• Anglicanism has a more decentralized structure, with individual provinces led by bishops. The Archbishop of Canterbury is considered a primus inter pares (first among equals) rather than having universal jurisdiction.


  • Catholicism holds to a number of specific doctrinal beliefs, including the doctrines of transubstantiation (the belief that the bread and wine in the Eucharist become the actual body and blood of Christ), papal infallibility, and the Immaculate Conception of Mary.
  • While Anglicanism it shares many theological beliefs with Catholicism, such as the importance of sacraments and apostolic succession, it allows for more diversity in interpretation and practice.


  • Both Catholicism and Anglicanism recognize seven sacraments, but there are differences in how they are understood and celebrated. For example, in Catholicism, the doctrine of transubstantiation is central to the Eucharist, whereas in Anglicanism, there is a range of beliefs about the real presence of Christ in the Eucharist.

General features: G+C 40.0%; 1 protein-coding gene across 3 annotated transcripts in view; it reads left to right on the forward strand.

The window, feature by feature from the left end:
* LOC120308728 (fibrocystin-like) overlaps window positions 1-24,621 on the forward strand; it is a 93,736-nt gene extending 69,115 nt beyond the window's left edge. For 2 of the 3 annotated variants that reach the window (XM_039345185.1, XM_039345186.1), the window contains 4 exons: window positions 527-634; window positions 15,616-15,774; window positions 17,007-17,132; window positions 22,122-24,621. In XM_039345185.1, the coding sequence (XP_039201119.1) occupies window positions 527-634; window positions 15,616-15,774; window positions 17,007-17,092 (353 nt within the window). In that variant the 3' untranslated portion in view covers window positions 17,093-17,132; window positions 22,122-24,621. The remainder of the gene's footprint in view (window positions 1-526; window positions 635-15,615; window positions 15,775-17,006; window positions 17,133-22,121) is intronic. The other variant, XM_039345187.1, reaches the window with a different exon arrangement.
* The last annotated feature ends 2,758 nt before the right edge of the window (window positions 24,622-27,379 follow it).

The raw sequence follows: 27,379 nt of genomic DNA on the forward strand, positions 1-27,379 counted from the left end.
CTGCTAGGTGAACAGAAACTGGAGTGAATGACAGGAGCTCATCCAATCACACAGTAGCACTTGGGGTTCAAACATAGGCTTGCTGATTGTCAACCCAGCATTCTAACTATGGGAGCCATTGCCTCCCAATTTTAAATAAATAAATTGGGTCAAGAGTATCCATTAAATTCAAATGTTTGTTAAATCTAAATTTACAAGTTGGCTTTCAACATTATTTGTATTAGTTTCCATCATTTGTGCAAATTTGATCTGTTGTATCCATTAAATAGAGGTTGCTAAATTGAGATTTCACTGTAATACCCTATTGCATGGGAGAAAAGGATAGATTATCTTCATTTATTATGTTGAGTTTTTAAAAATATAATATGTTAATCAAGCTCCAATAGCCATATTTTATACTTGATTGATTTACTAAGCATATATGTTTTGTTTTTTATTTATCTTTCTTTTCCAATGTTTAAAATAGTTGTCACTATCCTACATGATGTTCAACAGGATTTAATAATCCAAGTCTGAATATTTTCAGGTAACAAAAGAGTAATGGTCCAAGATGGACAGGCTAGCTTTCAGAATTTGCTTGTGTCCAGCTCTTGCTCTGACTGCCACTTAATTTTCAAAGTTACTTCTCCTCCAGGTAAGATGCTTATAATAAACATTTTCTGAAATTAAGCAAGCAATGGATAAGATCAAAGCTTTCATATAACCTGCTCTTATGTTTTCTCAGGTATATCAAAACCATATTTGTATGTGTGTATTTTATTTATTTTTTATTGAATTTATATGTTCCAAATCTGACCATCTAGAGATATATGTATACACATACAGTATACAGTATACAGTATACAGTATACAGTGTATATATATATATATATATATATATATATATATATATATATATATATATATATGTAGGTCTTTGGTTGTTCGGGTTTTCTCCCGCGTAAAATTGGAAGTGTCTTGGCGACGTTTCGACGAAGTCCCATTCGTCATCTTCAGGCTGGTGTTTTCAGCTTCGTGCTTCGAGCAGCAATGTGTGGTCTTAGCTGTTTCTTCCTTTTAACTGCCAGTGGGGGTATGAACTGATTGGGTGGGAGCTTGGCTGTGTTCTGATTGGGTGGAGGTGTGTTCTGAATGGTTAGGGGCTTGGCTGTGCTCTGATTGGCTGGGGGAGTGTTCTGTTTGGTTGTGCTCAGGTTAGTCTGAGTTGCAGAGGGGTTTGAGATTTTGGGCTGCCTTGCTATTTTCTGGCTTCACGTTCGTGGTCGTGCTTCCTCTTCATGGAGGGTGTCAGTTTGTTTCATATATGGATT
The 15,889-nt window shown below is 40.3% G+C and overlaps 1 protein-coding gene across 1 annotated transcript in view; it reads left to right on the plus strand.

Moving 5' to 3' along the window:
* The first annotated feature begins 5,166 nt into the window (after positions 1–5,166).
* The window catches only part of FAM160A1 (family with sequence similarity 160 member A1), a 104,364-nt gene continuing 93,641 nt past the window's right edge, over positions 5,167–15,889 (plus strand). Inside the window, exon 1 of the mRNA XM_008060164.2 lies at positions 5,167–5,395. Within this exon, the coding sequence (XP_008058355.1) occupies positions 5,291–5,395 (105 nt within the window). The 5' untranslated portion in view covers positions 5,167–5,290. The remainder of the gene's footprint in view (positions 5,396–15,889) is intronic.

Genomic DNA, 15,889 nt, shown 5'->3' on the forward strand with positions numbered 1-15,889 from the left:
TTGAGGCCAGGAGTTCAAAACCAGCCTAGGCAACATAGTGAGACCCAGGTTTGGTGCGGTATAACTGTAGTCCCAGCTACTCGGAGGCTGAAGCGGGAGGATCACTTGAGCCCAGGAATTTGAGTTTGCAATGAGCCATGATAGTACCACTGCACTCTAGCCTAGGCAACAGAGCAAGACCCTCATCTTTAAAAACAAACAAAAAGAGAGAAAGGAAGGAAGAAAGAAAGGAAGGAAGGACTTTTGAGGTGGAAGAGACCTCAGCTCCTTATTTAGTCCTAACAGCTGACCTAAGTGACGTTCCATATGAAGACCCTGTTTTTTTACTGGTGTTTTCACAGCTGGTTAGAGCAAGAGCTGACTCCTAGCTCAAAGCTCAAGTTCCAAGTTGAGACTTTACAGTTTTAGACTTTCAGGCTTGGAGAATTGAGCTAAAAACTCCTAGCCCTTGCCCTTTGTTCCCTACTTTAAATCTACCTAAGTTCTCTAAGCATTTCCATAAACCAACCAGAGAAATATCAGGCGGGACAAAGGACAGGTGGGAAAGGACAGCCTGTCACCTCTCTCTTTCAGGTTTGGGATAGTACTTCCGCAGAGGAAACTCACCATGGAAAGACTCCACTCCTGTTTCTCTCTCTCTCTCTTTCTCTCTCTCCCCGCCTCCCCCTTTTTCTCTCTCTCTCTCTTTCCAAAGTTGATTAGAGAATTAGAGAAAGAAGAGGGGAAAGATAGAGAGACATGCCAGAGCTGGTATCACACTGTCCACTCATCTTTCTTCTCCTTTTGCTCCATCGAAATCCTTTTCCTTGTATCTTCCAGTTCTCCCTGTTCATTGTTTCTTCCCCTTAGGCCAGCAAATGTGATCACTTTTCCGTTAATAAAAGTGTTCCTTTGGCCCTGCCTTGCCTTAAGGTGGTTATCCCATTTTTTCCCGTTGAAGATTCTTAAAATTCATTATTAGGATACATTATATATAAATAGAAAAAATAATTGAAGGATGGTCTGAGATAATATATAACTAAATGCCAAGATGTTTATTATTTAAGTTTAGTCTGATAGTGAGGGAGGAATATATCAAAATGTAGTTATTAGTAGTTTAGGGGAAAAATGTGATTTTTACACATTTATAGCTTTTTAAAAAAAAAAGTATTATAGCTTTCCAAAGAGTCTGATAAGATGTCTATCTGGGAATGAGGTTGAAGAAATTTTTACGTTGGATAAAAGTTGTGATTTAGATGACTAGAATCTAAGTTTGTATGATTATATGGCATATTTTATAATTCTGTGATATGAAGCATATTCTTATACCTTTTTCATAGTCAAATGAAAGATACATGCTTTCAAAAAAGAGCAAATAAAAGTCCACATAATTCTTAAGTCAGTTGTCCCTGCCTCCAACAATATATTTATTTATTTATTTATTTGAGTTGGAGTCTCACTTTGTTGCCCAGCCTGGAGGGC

Liturgical Practices

  • Both traditions have rich liturgical practices, but there are differences in the details of worship. Catholic liturgy tends to be more uniform and centralized, while Anglican liturgy can vary widely from one parish to another, ranging from very traditional to more contemporary styles.

Marriage and Clergy

  • Catholic priests are required to remain celibate, whereas Anglican priests can marry. Anglicans allow the ordination of women as priests and bishops, while the Catholic Church maintains an all-male clergy.

Reformation Origins

  • Catholicism traces its origins back to the early Christian Church, with the Bishop of Rome (the Pope) eventually becoming the central figure.
  • Anglicanism originated as a result of the English Reformation in the 16th century when King Henry VIII broke from the authority of the Pope and established the Church of England.